Google Voice App Issue
Google plans to bypass Apple’s App Store on the Web
By Katie Marsal
Published: 12:40 PM EST
With its native Google Voice application rejected from the iPhone App Store, the software maker is planning a full-featured Web application in its place.
Revealed by David Pogue in The New York Times, Google’s alleged Voice Web application is said to be the “next chapter” in the ongoing dispute between it and Apple.
“Already, Google says it is readying a replacement for the Google Voice app that will offer exactly the same features as the rejected app—except that it will take the form of a specialized, iPhone-shaped Web page,” Pogue writes. “For all intents and purposes, it will behave exactly the same as the app would have; you can even install it as an icon on your Home screen.”
He goes on to question: “What is Apple going to do now? Start blocking access to individual Web sites?”
On Friday, Google declined to comment on Pogue’s column. However, the news reaffirms the browser abilities alluded to in comments from a Google spokesperson last week.
“We work hard to bring Google applications to a number of mobile platforms, including the iPhone,” the spokesperson told AppleInsider. “Apple did not approve the Google Voice application we submitted six weeks ago to the Apple App Store. We will continue to work to bring our services to iPhone users, for example by taking advantage of advances in mobile browsers.”
Weeks ago, Apple rejected the Google Voice application, and pulled two programs that used the Voice service from the App Store. AT&T has denied responsibility in the incident, but it, Google and Apple are under investigation from the Federal Communications Commission over the matter.
Much of the chat here has been about Apple right to do this, and not the implications or reasoning behind their decision. What is the consensus here for the reason Apple pulled the apps? My personal opinion is that is based on some type of agreement with AT&T because I think amazing apps like Google Voice help sell iPhones and it is wonderful news for Apple that Google would want to develop GV as a native app. It would be horrible if Google left apps like GV for Android or other systems and left iPhone in the cold.
Apple pulled the app because:
1. Some type of agreement or potential liability exists if an app hurts T’s network or revenue
2. Apple (or a close partner)is developing an app very similar to GV as well. Apple doesn’t want to give the Google a leg up on this upcoming app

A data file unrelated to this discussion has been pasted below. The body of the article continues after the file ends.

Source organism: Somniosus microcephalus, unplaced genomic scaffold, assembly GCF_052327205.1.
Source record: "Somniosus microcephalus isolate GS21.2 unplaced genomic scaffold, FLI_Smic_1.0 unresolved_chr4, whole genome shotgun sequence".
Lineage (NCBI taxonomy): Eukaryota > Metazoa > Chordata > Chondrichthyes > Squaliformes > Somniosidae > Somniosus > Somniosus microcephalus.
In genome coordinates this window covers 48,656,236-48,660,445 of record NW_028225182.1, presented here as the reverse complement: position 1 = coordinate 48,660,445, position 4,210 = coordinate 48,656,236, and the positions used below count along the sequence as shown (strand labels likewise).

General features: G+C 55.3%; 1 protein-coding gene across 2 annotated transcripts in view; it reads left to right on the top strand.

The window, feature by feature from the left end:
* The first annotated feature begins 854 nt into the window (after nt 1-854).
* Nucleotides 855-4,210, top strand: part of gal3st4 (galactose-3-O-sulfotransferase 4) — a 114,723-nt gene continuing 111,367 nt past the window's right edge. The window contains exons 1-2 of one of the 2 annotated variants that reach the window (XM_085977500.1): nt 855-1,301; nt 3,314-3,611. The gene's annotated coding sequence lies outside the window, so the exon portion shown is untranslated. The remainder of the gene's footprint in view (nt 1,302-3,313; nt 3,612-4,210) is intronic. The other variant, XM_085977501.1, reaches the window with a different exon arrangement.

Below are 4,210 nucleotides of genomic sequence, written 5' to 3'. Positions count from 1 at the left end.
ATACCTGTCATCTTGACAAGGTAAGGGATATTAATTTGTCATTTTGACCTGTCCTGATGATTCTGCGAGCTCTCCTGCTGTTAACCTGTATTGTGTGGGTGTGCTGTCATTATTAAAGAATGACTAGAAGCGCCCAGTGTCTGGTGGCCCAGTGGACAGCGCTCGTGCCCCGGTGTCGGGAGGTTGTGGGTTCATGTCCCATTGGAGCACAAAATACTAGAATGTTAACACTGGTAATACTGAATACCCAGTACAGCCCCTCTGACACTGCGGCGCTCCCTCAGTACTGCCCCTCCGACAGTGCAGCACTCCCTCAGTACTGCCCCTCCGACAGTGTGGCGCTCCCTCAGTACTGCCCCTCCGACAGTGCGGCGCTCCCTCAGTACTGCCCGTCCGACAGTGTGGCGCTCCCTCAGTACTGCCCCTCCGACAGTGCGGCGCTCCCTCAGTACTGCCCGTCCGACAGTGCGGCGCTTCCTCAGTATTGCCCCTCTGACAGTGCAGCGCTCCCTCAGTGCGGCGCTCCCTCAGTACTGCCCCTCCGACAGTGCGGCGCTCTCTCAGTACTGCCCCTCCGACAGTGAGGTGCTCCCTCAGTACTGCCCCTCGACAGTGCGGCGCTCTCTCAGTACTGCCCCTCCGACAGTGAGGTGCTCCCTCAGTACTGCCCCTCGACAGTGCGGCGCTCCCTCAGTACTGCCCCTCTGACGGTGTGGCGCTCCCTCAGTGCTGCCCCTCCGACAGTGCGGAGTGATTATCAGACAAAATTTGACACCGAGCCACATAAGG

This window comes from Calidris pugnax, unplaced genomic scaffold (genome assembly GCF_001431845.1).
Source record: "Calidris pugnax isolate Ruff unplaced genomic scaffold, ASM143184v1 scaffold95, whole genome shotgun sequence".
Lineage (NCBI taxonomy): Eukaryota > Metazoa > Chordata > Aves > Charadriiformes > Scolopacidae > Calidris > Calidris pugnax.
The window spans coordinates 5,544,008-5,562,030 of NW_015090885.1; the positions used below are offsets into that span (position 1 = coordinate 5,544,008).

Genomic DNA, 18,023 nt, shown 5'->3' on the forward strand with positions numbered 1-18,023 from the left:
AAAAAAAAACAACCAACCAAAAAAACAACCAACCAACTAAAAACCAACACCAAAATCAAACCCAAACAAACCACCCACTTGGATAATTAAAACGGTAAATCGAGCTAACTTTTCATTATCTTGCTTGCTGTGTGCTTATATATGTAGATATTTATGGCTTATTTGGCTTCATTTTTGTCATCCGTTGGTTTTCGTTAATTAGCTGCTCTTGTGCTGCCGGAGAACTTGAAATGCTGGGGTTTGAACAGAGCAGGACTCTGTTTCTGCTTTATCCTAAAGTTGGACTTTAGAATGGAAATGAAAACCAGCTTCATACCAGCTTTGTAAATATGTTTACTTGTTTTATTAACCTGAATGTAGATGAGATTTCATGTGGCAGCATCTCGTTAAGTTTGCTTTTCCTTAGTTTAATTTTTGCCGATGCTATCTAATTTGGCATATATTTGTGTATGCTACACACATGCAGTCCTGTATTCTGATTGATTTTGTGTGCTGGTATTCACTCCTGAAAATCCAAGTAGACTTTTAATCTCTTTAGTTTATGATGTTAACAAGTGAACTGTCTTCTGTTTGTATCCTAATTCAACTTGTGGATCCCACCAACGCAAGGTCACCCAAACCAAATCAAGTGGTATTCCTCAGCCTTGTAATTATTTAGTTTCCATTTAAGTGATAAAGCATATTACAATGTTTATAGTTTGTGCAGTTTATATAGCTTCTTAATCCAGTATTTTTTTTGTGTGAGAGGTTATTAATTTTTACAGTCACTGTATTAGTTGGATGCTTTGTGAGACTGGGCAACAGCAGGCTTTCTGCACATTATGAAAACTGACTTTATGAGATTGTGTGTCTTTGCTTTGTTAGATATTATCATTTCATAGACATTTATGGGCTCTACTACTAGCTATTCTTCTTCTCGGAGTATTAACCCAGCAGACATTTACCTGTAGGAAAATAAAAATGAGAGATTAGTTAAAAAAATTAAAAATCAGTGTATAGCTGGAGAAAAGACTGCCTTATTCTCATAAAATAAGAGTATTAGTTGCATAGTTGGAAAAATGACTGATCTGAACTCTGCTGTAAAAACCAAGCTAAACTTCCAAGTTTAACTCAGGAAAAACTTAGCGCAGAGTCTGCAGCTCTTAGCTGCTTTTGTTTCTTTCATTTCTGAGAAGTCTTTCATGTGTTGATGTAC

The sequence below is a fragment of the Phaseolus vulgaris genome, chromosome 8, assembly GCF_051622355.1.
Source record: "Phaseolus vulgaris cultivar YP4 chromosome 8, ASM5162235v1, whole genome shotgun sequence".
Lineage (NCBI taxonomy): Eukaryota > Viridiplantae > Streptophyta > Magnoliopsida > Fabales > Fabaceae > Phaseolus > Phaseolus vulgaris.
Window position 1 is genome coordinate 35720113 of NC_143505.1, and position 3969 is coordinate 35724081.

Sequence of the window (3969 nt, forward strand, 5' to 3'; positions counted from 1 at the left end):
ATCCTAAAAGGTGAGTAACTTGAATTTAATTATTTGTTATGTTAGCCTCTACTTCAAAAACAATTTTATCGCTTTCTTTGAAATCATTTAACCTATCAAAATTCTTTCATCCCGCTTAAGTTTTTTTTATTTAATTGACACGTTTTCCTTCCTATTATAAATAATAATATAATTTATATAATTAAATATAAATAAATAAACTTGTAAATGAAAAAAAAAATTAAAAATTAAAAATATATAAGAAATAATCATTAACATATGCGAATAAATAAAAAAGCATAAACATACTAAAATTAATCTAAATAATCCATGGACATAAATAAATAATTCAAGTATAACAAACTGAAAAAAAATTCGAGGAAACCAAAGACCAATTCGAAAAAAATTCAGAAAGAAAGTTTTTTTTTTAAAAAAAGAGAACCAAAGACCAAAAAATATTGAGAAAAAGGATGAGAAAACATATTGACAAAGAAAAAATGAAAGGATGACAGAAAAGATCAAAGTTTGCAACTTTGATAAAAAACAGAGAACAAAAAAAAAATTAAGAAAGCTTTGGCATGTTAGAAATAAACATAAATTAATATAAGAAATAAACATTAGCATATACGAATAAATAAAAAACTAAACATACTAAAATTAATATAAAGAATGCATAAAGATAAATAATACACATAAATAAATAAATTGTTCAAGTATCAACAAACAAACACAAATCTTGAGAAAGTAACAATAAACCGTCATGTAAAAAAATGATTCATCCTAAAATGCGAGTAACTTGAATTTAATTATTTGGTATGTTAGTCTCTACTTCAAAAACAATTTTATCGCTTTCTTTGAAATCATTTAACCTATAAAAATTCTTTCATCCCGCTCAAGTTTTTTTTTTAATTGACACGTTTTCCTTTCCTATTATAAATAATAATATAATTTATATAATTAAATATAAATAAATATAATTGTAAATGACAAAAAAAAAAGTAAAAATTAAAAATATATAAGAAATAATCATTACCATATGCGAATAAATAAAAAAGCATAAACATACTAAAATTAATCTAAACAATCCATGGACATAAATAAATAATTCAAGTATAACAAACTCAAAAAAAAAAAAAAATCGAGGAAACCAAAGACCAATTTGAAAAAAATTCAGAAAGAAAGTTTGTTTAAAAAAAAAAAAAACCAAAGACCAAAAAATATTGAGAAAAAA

3. Apple sees Google as a growing competitor and this is visible shot in an escalating conflict.
4. It’s just an example of Apple being unable to keep up with the explosive growth of the app store. We know there are bad and inconsistent decisions being made because of the time/resource stress and lack of process maturity—the app will eventually be approved when clearer heads take time to consider the merits of GV.
5. It duplicates too much existing iPhone function
What is the consensus here for the reason Apple pulled the apps?
(a) all of the reasons you quote. (b)100% of Apple’s gross margins on iPhone come from the carrier subsidy. While that business model is in place, it has to be protected.
I’ve called it Apple “not wanting to inadvertently tie its own shoe laces together”. The giant carrier subsidy gives the best model until it doesn’t, and in the big picture, Apple does want that to end. But deploying Google voice without some regulatory clarification of how things are going to play out risks exactly that. And of course Apple wants to create its own core functionality (which GV is) for iPhone and MobileMe before offering 50 million iPhone/iPods to anyone as powerful as Google.
As a european, I’m grateful GV is blocked. Google’s design doesn’t work internationally. (we don’t pay to accept calls/messages, so there’s no revenue to cover the costs of the service). Apple will figure out a way.
arty, thanks for the link. For those with a time budget, the Google/Apple discussion begins about 12:50 into the 31:11 minute interview.
“LOOKS TO ME that this is a win/win for both Apple and Google, as well as iPhone owners around the world. “
I agree the move was a win win solution to both.
[ Edited: 30 September 2009 11:43 PM by DawnTreader ]
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